The Week in Iraq is a weekly assessment of significant incidents and trends in Iraqi civilian casualties by IBC's news collector and Recent Events editor Lily Hamourtziadou.
The analyses and opinions presented in these commentaries are personal to the author.
The Week in Iraq
Actions, reactions and their consequences
by Lily Hamourtziadou
6 May 2007
The US led a war against Iraq in March 2003. As a result of that war, bombings, invasion and continuing occupation of Iraq, terrorism has skyrocketed. Of the 14,338 reported terrorist attacks worldwide in 2006, 45% took place in Iraq, and 65% of the global fatalities stemming from terrorism occurred in Iraq.
The US-led actions resulted in violent reactions from those opposed to them, creating an insurgency and terrorism in the country. The main armed groups operating in Iraq, apart from the US and British military, are: Al-Qaeda in Iraq, Mujahideen Shura Council, Sunni nationalists, Ansar al-Islam, Mehdi Army, Badr Brigade.
The daily killings are one of the consequences of the invasion and subsequent reaction of armed groups; another is poverty. Azzaman reports that, according to an Iraqi government survey (conducted by the Central Statistical Bureau), 43% of Iraqis suffer from ‘absolute poverty’, lacking the necessary food, clothing or shelter to survive, while 11% live in ‘abject poverty’, lacking a minimum income or consumption level necessary to meet basic needs.
The reactions and consequences of this invasion should not surprise us. We didn’t go to war for the sake of Iraq, or the Iraqis. We went to war to change the regime, to gain control of the region and its oil, at the expense of Iran, China, Russia, to have more influence over other countries that depend on that oil. A ‘friendly’ regime was the desired end, a seemingly legitimate government that would allow the west to control Iraq. The security of the Iraqis was never a consideration. The feelings of the Iraqis, their beliefs, their attitudes, their view of the invading westerners, were not important in this. The British and American public were simply told that the oppressed Iraqis would be grateful. Or should be grateful.
Yet this was not a response to a humanitarian crisis. Rather, it led to a humanitarian crisis.
Iraqi civilians are paying daily with their lives: 2,590 were killed in April. During the past week, another 660 lost their lives.
On Monday 30 April the month ends, taking 144 lives with it. In the worst attack, a suicide bomber kills 32 inside a funeral tent in Khalis. Gunmen kill 11 people inside a minibus near Iskandariya, the British kill 4 civilians in Basra, while police find 45 bodies dumped in Baghdad, Suwayra, Khalis, Mosul, Baiji and Kut.
On Tuesday 1 May the dead exceed 70. They include a blacksmith burnt alive in Kirkuk, 8 blown up by a car bomb in Basra, 2 employees of a mobile phone company shot dead in Udhaim, 4 fuel tanker drivers killed in Falluja, 9 killed in Baghdad, and 30 bodies found in Baghdad and Baquba. A head is found in Baiji.
On Wednesday 2 May around 110 die. Among them 2 university professors killed in Mosul, 10 victims of a car bomb in Sadr City, Baghdad, 11 blown up by a bomb in a minibus in Mahmudiya and a little girl killed when her school is hit by a mortar in Iskandariya. Another 55 bodies are found in Baghdad, Hilla and Baquba. It is reported that 3,700 more US troops arrive in Baghdad.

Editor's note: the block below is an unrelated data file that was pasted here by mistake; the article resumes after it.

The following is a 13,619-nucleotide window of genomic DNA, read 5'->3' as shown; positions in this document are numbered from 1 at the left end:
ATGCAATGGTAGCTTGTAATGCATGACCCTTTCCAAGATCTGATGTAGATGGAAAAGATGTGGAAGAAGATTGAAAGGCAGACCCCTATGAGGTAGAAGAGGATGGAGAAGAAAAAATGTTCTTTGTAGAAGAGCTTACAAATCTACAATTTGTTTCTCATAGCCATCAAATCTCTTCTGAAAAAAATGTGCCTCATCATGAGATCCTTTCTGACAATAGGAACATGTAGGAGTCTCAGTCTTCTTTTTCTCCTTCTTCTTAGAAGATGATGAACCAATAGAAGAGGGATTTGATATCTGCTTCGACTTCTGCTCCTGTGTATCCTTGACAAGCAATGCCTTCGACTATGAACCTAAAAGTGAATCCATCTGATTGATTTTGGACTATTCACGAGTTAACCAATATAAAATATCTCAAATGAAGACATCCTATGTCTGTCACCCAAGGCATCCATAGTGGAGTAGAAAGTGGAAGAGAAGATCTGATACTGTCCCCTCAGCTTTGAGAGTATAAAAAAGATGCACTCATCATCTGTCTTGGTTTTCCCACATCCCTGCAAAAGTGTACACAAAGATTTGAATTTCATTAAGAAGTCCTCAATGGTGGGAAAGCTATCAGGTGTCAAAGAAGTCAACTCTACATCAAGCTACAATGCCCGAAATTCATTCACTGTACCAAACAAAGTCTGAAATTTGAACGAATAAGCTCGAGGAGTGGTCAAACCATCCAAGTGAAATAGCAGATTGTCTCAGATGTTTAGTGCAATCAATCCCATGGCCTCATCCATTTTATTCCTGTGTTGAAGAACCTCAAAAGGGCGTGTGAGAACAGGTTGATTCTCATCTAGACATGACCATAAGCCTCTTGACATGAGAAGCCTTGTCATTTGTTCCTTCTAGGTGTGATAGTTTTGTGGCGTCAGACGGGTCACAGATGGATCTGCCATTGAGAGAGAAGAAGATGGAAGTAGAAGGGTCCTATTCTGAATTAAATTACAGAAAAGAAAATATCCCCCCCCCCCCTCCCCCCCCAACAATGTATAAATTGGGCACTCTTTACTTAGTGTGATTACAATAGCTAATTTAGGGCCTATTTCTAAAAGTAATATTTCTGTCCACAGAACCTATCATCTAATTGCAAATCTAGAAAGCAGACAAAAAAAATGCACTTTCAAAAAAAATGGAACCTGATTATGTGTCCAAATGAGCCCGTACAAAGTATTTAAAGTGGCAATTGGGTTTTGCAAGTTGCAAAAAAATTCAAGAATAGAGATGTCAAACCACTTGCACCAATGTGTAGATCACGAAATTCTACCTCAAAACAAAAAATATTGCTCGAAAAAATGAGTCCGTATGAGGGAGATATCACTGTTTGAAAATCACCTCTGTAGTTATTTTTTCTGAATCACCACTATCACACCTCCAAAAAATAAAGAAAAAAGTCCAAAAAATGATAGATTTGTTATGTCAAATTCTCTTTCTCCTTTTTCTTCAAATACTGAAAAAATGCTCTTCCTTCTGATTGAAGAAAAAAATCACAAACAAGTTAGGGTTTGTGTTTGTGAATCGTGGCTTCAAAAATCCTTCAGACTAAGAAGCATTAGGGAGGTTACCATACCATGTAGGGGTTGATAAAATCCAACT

Nearly 80 die on Thursday 3 May. Gunmen kill a family of 9 in Bayaa, Baghdad, a car bomb kills 6, 4 of them children, in Kirkuk, while police finds 40 bodies in Baghdad, Falluja and Baiji.
Friday 4 May is the quietest day of the week: only 46 civilian deaths are reported. A doctor, shot in Mosul, and an interpreter, killed in Baghdad, are among the dead. In Baghdad, police find 15 bodies, and in Suwayra they pull 8 bodies from the Tigris river.
On Saturday 5 May the death toll is up again, as nearly 80 are killed, including 10 police recruits killed by a suicide bomber near Abu Ghraib prison. In Baghdad, 3 youths playing football are killed by mortars, 6 die in a US bombing of 3 houses, and around 40 bodies are found in Baghdad, Khalis and Falluja.
Around 140 die on Sunday 6 May, 42 of them in a Baghdad market. The blast in Bayaa kills shoppers at a vegetable market, several children among them. In Kut, 3 children under 10 are killed by a bomb planted outside their home, a university professor is shot in Baghdad, 12 policemen are killed in Samarra, a family of 4 is shot dead in Balad Ruz, a 15-year-old boy is killed by a bomb in Diwaniya, a journalist dies when the US military patrol he is travelling with is blown up, and over 40 bodies are found in Baghdad, Falluja, Khalis and Suwayra.
The second international conference on Iraq, in the Egyptian resort of Sharm al-Sheikh, has produced very little. Iraqis have varied opinions over the outcome, as some describe the results as positive, while others are sceptical. Raed Mohammed, a lawyer living in Baghdad, told Voices of Iraq ‘the steps taken in the two conferences in Sharm al-Sheikh came late as all states concerned about Iraq should have made such commitments as early as 2003. If such pledges were made earlier, it would have spared Iraq all its tragedies’ (Voices of Iraq, 5 May 2007). In the conference, Arab nations committed to stop foreign fighters from crossing their borders to join Iraq’s insurgency. The Iraqis, in turn, vowed to do more to include Iraq’s Sunni Arabs in the political process.
Many Arab papers rank this conference as one of many that achieve nothing.
Again, this is not surprising. The Iraqis are nobody’s priority. Just like the Americans and the British, the Iraqi government is interested largely in securing its own objectives. The insurgents, reacting, are interested in achieving theirs. And the consequences don’t particularly interest anybody.